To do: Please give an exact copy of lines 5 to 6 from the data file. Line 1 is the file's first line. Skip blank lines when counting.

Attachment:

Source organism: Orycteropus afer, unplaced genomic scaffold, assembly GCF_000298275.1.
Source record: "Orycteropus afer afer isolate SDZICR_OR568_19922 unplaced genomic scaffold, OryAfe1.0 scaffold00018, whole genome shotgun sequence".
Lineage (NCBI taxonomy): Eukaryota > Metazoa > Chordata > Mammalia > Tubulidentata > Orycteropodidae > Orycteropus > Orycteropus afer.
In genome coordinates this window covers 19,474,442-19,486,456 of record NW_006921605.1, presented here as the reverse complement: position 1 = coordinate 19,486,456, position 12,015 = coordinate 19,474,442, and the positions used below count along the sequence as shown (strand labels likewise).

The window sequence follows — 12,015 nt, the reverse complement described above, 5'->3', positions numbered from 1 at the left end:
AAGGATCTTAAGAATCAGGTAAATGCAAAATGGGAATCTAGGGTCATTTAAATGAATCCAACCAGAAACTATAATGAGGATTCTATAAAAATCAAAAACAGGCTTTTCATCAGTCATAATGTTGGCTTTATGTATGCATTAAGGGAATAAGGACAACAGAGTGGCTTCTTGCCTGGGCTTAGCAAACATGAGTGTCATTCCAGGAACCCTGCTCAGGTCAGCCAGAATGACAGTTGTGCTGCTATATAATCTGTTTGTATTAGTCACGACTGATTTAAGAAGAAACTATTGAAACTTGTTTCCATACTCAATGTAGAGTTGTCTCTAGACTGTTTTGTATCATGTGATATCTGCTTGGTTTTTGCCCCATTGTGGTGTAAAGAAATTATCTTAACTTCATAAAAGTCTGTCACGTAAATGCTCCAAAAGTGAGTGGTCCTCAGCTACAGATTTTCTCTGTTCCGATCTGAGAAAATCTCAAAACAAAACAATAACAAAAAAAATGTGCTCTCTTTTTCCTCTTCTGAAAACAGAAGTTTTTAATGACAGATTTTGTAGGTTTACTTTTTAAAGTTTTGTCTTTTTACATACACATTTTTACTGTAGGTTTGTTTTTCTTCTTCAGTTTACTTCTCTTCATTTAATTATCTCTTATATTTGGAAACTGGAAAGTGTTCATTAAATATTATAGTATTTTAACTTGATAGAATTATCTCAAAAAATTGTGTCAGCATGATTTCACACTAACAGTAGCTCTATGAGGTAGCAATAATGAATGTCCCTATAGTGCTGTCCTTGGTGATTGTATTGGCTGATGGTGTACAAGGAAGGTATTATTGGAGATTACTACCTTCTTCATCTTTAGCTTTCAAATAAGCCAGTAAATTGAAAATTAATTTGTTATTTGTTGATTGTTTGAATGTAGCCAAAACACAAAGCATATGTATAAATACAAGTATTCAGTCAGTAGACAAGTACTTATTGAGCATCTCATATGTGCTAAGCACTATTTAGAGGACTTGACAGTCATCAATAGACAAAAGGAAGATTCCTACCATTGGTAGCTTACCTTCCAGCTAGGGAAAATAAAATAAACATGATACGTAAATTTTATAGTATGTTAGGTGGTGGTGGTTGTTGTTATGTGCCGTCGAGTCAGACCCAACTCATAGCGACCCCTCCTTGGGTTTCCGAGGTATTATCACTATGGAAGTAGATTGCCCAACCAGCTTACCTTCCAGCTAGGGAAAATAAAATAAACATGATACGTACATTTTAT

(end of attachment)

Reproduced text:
The window sequence follows — 12,015 nt, the reverse complement described above, 5'->3', positions numbered from 1 at the left end:
AAGGATCTTAAGAATCAGGTAAATGCAAAATGGGAATCTAGGGTCATTTAAATGAATCCAACCAGAAACTATAATGAGGATTCTATAAAAATCAAAAACAGGCTTTTCATCAGTCATAATGTTGGCTTTATGTATGCATTAAGGGAATAAGGACAACAGAGTGGCTTCTTGCCTGGGCTTAGCAAACATGAGTGTCATTCCAGGAACCCTGCTCAGGTCAGCCAGAATGACAGTTGTGCTGCTATATAATCTGTTTGTATTAGTCACGACTGATTTAAGAAGAAACTATTGAAACTTGTTTCCATACTCAATGTAGAGTTGTCTCTAGACTGTTTTGTATCATGTGATATCTGCTTGGTTTTTGCCCCATTGTGGTGTAAAGAAATTATCTTAACTTCATAAAAGTCTGTCACGTAAATGCTCCAAAAGTGAGTGGTCCTCAGCTACAGATTTTCTCTGTTCCGATCTGAGAAAATCTCAAAACAAAACAATAACAAAAAAAATGTGCTCTCTTTTTCCTCTTCTGAAAACAGAAGTTTTTAATGACAGATTTTGTAGGTTTACTTTTTAAAGTTTTGTCTTTTTACATACACATTTTTACTGTAGGTTTGTTTTTCTTCTTCAGTTTACTTCTCTTCATTTAATTATCTCTTATATTTGGAAACTGGAAAGTGTTCATTAAATATTATAGTATTTTAACTTGATAGAATTATCTCAAAAAATTGTGTCAGCATGATTTCACACTAACAGTAGCTCTATGAGGTAGCAATAATGAATGTCCCTATAGTGCTGTCCTTGGTGATTGTATTGGCTGATGGTGTACAAGGAAGGTATTATTGGAGATTACTACCTTCTTCATCTTTAGCTTTCAAATAAGCCAGTAAATTGAAAATTAATTTGTTATTTGTTGATTGTTTGAATGTAGCCAAAACACAAAGCATATGTATAAATACAAGTATTCAGTCAGTAGACAAGTACTTATTGAGCATCTCATATGTGCTAAGCACTATTTAGAGGACTTGACAGTCATCAATAGACAAAAGGAAGATTCCTACCATTGGTAGCTTACCTTCCAGCTAGGGAAAATAAAATAAACATGATACGTAAATTTTATAGTATGTTAGGTGGTGGTGGTTGTTGTTATGTGCCGTCGAGTCAGACCCAACTCATAGCGACCCCTCCTTGGGTTTCCGAGGTATTATCACTATGGAAGTAGATTGCCCAACCAGCTTACCTTCCAGCTAGGGAAAATAAAATAAACATGATACGTACATTTTAT